“New York City is unique because there is this creative freedom,” Mangrum said. The city, he said, appears to be “militarizing’” the park.

“Freedom is the most important thing we have. If you don’t have that you don’t have a country,” Mangrum said.

Ryo Sasaki, a jazz trumpeter, said he came to New York four years ago from Japan because of the music culture. He has been playing in Washington Square Park for three years, “and suddenly this season we cannot do it anymore,” he said. “I learned to play music in school but I never learned how to entertain and communicate with people. Those skills I learned in Washington Square Park,” Sasaki said.

“The city crated a problem that never existed,” said Natalie Albert, a neighborhood resident for 40 years.

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Community Board 2 to Hold “Washington Square Park Speak Out” on Performance Crackdown Monday, December 19th

Opera Under the Arch! (August 2011)

As I reported in yesterday’s post on the performance crackdown at Washington Square (and the media surrounding it), CB2 plans to come out of hiding on issues relating to WSP and hold a public forum.

Mark your calendar!
Community Board 2 Washington Square Park Speak Out — Monday, December 19th, 6:30 p.m. at the NYU Kimmel Center, 60 Washington Square South, 8th Floor.

A note: No women spoke at Sunday’s press conference on this issue. It’s true there are less female performers at the park. I wonder why that is? I encountered these two women in the summer singing opera under the Arch. The Arch is known for its acoustics; as Katie Kat, left, said, the Arch is “the spot to sing.”

Previously on WSP Blog: Opera Under the Arch! August 4, 2011

Part I: Community Board 2 and NY City Council Disavow Oversight of Washington Square Park Redesign Project As Phase II Construction Stalled for Five Weeks

Amended sign- Completion Date: "Or whenever... zzz"

On September 29th, I wrote about how construction on the SouthWest Quadrant/Chess Plaza at Washington Square Park had been stopped for about 3 weeks. 5 weeks passed with no movement or signs of life on this last piece of long overdue Redesign: Phase II work. At this point, delays in the project do not surprise me. Why this is happening is due to a dispute between the Parks Department and the contractor (more on that later).

What does surprise me is the lack of oversight by just about everyone you’d expect to be monitoring this project.

Let’s review the players —

Washington Square Park Task Force

There IS a Washington Square Park Task Force – although you’d never know it – this body seemed to dissolve once City Council Member Alan Gerson left office – replacement Margaret Chin has been totally MIA on the project. Community Board 2 has pretended that the Task Force doesn’t exist and Council Speaker Christine Quinn has not prompted it to keep going. The body was part of the “Gerson-Quinn Agreement,” created for the express purpose of giving the community an opportunity to provide oversight on the project and monitor work on the park’s redesign. In March of 2010, I wrote a piece about how the only way the Task Force would function properly is if it was separated from Community Board 2. Clearly, that remains accurate.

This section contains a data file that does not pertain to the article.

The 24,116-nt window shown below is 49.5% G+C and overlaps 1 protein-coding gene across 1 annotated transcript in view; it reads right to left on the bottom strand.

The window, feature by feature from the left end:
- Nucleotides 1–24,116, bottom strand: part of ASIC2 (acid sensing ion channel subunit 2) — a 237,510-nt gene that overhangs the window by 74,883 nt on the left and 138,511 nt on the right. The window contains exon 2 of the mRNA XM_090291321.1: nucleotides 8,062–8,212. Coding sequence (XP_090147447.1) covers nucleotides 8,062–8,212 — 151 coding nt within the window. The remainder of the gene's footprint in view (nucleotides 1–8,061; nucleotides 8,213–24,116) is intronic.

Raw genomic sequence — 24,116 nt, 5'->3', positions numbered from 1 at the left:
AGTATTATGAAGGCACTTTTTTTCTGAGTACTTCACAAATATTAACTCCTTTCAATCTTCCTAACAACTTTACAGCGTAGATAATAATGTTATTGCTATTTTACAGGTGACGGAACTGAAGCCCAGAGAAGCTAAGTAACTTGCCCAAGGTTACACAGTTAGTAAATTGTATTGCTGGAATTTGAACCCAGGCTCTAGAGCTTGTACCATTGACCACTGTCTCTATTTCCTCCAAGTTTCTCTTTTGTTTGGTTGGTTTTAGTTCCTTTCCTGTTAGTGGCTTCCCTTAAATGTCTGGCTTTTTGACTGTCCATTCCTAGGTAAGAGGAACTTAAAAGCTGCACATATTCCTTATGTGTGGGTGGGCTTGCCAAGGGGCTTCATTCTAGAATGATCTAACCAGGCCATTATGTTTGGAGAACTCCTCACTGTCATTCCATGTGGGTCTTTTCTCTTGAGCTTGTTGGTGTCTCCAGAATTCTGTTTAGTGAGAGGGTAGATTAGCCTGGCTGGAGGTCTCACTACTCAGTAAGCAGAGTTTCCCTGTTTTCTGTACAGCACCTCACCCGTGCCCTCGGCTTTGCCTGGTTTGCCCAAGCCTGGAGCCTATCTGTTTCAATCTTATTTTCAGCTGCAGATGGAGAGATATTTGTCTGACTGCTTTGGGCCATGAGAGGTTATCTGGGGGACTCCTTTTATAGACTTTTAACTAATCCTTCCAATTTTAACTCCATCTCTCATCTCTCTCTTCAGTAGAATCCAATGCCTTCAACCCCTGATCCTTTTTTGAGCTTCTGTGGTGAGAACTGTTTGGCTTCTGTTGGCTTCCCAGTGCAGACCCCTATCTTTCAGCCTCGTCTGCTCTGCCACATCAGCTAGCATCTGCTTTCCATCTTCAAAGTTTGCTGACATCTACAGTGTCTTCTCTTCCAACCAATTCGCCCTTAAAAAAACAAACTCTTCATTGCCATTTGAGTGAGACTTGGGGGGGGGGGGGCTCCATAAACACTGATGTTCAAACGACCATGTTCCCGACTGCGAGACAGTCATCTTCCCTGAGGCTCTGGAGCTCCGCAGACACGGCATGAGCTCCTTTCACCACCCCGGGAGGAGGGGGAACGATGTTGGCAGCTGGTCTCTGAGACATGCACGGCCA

Community Board 2

Trees are dying, work is stopped, project is months behind schedule, budget continues ballooning, something is wrong with the Fountain … and yet Community Board 2 has only chimed in – with regards to WSP in the last year – when they sent out Bob Gormley to talk to the media about the bathroom hours being cut.

Brad Hoylman is back after a 2 year hiatus as Chair of the Board (CB2 chairs only serve 2 year terms). Some may have mixed feelings on his role in the negotiations for the park’s redesign years prior, and he does, after all, work for pro-Bloomberg entity, Partnership for New York City. My experience was that he was pretty decent at moving things along and bringing up and addressing issues during the period I first became involved (2008).

However, since Hoylman returned in June of this year, there’s been no progress or spotlight on the park by the board. He’s left Parks Committee chair Tobi Bergman in charge. As I’ve mentioned, Bergman is a former Parks Department employee who doesn’t take a very hard look at anything related to the Parks Department (in fact, his current job is somewhat dependent on the city agency).

NY City Council

No involvement at all. Council Member Margaret Chin’s office completely unresponsive. Council Speaker Christine Quinn – who was a huge part of the “Gerson-Quinn Agreement” – is hands off at this point but, then, she’s not being pushed to be involved by the bodies that ought to be doing so – the Community Board and Task Force.

We know that the Parks Department is a dysfunctional agency, and so, at this point, this is a project run amok.

************************************************
An Overview:

Phase II Original completion date: Fall 2010. Work was split into two parts earlier this year — Phase II-A (eastern end) opened June 2nd. Budget for all three phases of the park’s elaborate redesign was $16 Million – that figure has now doubled.

************************************************

Previously on WSP Blog: Has Phase II just stopped? September 29, 2011

Village Parks Updates – 1, 2, 3, … 4?